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What Is The Ability For Artificial Intelligence To Save Lives? Featured

What Is The Ability For Artificial Intelligence To Save Lives? Photo by Hal Gatewood on Unsplash

It takes years of training to become a doctor and with good reason. The volume of information doctors must obtain and retain requires at least that amount of time. So much depends on knowledge and analysis in the medical field that transferring that knowledge to a medical student happens over a period of years, including several that allow the new doctors to practice and apply the knowledge as Residents.

If only all that information could be directly transferred in a quick upload…

Artificial Intelligence Works For The Medical Field

While a data upload doesn’t apply to humans, artificial intelligence in the health care industry has been able to do just that. The massive volumes of information about human health can be uploaded into machines that sift, sort, analyze, and predict, i.e. diagnose, medical conditions.

Much of practicing medicine is rote memorization of classes of symptoms that relate to specific illnesses, or traits of diseases that match particular viral or bacterial organisms. A good chunk of time in medical school is spent memorizing names, identifiers, and reactions to pathogens. It’s a data download. So, add into the practice the use of machines capable of taking the data and finding patterns, and now there are applicable uses for artificial intelligence in the medical field.

Medical Research Is The Front Line Of Defense

Breakthroughs in research are leaps in human progress that make us live longer, stronger, and better. When we conquer a disease and discover a cure or find the source for an illness, we evolve and expand our lifespan. Smallpox, penicillin, AIDs, cancer, and more have all been topics of research that saved human lives and contributed to improving the human condition. It’s these and other types of searches for answers that will save us all.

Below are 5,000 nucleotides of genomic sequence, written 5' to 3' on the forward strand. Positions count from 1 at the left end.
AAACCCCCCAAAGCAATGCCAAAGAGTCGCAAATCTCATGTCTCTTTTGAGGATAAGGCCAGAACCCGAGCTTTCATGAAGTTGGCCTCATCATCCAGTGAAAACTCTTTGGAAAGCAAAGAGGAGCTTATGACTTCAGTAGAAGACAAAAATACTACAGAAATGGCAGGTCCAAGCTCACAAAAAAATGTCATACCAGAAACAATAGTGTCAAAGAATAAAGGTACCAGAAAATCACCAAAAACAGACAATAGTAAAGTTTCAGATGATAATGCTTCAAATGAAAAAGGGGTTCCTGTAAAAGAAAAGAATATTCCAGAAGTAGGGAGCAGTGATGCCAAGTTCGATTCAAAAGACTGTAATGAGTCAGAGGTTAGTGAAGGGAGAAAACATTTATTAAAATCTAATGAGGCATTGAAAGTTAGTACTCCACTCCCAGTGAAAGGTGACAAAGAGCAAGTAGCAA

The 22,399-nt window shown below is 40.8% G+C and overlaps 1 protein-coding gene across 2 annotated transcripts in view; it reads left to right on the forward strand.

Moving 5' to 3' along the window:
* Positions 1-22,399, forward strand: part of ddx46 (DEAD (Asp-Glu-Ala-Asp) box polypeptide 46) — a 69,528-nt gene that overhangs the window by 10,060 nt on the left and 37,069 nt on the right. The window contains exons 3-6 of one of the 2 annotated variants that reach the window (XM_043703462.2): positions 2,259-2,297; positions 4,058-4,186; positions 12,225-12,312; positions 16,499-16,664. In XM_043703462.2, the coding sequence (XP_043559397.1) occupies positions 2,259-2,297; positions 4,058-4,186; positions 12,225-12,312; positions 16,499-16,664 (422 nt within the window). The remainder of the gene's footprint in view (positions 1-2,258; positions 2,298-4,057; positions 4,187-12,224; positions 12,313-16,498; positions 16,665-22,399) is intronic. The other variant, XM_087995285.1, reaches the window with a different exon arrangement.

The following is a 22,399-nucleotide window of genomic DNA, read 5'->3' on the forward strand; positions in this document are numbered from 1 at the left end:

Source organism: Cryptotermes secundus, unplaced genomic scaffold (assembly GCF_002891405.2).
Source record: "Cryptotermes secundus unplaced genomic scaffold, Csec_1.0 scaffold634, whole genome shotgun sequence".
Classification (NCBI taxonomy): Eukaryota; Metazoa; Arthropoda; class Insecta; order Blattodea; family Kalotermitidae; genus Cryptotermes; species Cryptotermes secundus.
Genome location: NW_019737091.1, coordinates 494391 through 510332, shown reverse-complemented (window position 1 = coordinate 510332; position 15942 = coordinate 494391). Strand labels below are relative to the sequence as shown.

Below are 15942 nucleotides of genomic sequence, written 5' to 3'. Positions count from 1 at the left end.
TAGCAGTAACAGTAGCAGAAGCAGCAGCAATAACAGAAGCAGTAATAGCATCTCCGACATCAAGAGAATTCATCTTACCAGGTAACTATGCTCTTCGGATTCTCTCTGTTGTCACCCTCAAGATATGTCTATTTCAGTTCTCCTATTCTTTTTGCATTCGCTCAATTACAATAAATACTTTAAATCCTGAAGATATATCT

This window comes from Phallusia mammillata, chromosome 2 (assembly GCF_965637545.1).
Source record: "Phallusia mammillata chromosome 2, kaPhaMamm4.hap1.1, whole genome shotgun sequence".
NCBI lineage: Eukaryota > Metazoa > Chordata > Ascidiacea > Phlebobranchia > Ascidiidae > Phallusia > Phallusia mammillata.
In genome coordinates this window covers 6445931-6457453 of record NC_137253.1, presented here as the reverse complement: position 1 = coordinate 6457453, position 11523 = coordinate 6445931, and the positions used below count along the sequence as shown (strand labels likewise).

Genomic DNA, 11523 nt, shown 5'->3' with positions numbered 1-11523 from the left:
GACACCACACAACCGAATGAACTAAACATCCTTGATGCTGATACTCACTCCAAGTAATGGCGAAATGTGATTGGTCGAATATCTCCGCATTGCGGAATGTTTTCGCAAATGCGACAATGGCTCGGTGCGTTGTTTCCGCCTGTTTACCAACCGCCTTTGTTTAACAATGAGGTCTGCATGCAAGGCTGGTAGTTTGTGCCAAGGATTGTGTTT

Unfortunately, the searches take time. Longitudinal studies take place over years or even decades. During that stretch of time, massive amounts of data are collected, processed, stored, cataloged, etc. Researchers must disseminate meaning from it all, and depending on how long the study runs, they may even need to find ways to pass along the information to the next round of researchers taking the reins.

Research also takes resources. Collecting samples, growing and studying cells, accounting for instruments and implements, all become costly and may risk outcomes if supplies run short.

Faster Research Results Save Lives Sooner

Given these circumstances and parameters of research, the use of artificial intelligence has the potential to make a huge impact to the medical field. AI doesn’t fatigue, retire, or forget like its human research counterparts. If anything, machine learning speeds up the timeline between connecting data points and finding outcomes.

Machines churn massive amounts of data in less time and with less energy than a human being, and, there may be less resources using virtual simulations. Moreover, machine learning can assess the data. Programs can sift data to find patterns to make predictions.

For example, machines can churn data and find a pattern, like maybe a pathogen that only affects people with a certain recessive gene. Now, it’s possible to predict who might be at risk.

The implications of artificial intelligence in medical research are astounding. Machine-powered research has the capacity to speed up and make discoveries that save lives.

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Deborah Huyett

Deborah Huyett is a professional freelance writer with experience working for a variety of industries. She enjoys and works with all types of writing, and she has been published or ghostwritten for blogs, newsletters, web pages, and books. A former English teacher, Deborah’s passion for writing has always been grounded in the mechanics while appreciating the art of writing. She approaches projects as creative challenges, matching voice and tone for any audience.

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